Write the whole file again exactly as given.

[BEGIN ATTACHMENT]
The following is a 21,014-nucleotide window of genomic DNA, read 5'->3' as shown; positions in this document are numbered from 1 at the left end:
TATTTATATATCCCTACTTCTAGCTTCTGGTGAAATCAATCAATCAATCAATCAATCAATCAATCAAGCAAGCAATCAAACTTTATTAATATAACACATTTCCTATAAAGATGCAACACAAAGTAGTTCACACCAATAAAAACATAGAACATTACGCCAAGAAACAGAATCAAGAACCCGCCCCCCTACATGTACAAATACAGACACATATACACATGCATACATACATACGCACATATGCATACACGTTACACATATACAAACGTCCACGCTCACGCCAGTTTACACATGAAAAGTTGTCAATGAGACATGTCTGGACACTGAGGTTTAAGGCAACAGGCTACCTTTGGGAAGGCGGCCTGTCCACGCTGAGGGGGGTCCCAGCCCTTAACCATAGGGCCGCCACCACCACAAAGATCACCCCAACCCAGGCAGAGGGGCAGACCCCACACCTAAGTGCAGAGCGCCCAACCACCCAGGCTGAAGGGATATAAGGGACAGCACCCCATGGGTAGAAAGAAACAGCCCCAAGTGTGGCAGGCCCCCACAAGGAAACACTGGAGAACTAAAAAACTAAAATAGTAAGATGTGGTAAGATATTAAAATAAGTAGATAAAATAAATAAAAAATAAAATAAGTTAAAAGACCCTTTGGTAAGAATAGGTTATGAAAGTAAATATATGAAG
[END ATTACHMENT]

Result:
The following is a 21,014-nucleotide window of genomic DNA, read 5'->3' as shown; positions in this document are numbered from 1 at the left end:
TATTTATATATCCCTACTTCTAGCTTCTGGTGAAATCAATCAATCAATCAATCAATCAATCAATCAAGCAAGCAATCAAACTTTATTAATATAACACATTTCCTATAAAGATGCAACACAAAGTAGTTCACACCAATAAAAACATAGAACATTACGCCAAGAAACAGAATCAAGAACCCGCCCCCCTACATGTACAAATACAGACACATATACACATGCATACATACATACGCACATATGCATACACGTTACACATATACAAACGTCCACGCTCACGCCAGTTTACACATGAAAAGTTGTCAATGAGACATGTCTGGACACTGAGGTTTAAGGCAACAGGCTACCTTTGGGAAGGCGGCCTGTCCACGCTGAGGGGGGTCCCAGCCCTTAACCATAGGGCCGCCACCACCACAAAGATCACCCCAACCCAGGCAGAGGGGCAGACCCCACACCTAAGTGCAGAGCGCCCAACCACCCAGGCTGAAGGGATATAAGGGACAGCACCCCATGGGTAGAAAGAAACAGCCCCAAGTGTGGCAGGCCCCCACAAGGAAACACTGGAGAACTAAAAAACTAAAATAGTAAGATGTGGTAAGATATTAAAATAAGTAGATAAAATAAATAAAAAATAAAATAAGTTAAAAGACCCTTTGGTAAGAATAGGTTATGAAAGTAAATATATGAAG